Active women who exercise regularly not only dramatically cut their chances of developing breast cancer but slash their odds of dying by nearly 40% if they do fall prey to the disease, research has found.
The research by the University of North Carolina discovered that women who incorporate light exercise into their lifestyle, boost their chances of surviving breast cancer if they were ever diagnosed with it.
The study, originally conducted in the late Nineties, assessed the exercise regimes of 1,508 women who were suffering from breast cancer.
Over the following five years, researchers tracked these women to see how many had died from the disease and how many survived. They found that those who engaged in regular exercise from puberty into their adult years, were 36% less likely to die from cancer than those who didn't exercise.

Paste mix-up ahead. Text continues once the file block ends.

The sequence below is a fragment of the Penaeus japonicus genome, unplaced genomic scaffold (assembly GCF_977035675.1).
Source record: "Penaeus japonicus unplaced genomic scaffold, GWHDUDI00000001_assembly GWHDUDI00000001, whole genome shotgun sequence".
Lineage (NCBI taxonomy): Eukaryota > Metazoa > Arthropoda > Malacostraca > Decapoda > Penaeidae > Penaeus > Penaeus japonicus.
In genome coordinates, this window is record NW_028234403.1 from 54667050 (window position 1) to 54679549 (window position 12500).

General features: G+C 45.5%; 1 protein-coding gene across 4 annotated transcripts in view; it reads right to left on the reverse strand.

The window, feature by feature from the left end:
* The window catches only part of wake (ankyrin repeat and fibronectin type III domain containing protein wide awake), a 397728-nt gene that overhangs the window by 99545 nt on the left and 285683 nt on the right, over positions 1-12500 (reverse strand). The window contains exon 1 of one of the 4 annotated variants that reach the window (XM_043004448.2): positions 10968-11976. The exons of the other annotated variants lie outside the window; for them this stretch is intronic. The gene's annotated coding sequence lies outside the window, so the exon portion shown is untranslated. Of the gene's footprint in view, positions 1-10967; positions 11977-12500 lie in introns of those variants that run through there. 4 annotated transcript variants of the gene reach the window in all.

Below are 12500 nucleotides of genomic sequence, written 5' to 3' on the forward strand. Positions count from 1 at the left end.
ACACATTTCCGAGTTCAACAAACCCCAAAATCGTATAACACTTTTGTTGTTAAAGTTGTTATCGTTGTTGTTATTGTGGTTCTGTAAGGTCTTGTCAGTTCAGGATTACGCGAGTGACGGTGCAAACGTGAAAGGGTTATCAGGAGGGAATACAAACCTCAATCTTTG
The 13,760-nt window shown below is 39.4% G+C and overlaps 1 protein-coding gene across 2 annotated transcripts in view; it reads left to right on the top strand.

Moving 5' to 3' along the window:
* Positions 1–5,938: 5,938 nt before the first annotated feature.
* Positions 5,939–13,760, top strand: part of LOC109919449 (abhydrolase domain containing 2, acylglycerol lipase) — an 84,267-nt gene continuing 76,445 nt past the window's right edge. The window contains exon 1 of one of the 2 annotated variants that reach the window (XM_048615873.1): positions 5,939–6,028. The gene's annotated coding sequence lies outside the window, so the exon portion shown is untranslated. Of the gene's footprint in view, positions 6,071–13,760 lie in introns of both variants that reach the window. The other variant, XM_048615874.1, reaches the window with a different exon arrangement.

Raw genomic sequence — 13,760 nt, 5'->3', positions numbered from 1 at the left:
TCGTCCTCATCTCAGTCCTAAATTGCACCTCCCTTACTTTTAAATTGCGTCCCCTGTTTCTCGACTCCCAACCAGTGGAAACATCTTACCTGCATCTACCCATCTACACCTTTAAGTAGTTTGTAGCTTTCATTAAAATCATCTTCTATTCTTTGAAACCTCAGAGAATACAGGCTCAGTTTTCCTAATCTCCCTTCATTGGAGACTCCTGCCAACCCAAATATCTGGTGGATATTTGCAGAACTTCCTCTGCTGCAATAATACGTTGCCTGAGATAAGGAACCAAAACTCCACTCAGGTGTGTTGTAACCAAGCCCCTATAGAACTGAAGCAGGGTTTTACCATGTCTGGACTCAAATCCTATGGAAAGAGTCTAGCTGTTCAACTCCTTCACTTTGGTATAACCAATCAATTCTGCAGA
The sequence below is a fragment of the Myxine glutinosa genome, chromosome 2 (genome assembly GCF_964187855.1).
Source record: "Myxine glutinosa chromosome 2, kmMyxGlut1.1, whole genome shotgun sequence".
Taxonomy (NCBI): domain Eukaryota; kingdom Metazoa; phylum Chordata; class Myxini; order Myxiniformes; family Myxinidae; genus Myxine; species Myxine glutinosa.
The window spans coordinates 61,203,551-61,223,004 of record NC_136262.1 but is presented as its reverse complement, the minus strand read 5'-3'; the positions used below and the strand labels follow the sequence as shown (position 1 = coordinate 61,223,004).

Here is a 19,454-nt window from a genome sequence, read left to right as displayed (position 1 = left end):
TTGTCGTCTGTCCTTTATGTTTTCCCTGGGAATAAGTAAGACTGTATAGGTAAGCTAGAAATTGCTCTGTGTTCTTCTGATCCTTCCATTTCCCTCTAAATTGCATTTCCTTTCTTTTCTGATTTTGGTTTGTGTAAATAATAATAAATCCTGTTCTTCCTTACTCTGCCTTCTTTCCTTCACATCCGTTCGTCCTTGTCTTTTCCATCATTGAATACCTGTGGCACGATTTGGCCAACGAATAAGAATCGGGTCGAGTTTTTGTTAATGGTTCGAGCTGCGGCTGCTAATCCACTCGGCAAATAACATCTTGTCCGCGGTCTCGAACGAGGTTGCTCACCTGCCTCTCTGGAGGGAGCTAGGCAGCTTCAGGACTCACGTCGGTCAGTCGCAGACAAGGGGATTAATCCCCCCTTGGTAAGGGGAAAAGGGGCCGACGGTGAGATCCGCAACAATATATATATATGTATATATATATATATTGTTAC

Researchers behind the study, published in the European Journal of Cancer Prevention, believe that exercise helps build up the immune system which subsequently helps fight off cancerous cells.
“This study provides support that regular physical activity, prior to breast cancer diagnosis, improves survival,” says a researcher from the study.
In the UK, around 48,000 women are diagnosed with breast cancer and on average 12,000 die from the disease. British women have a one in nine chance of developing breast cancer in their lifetime.
In addition to regular exercise, a healthy diet has also been proven to help reduce cancer risk. See our round-up of the best cancer-fighting foods below.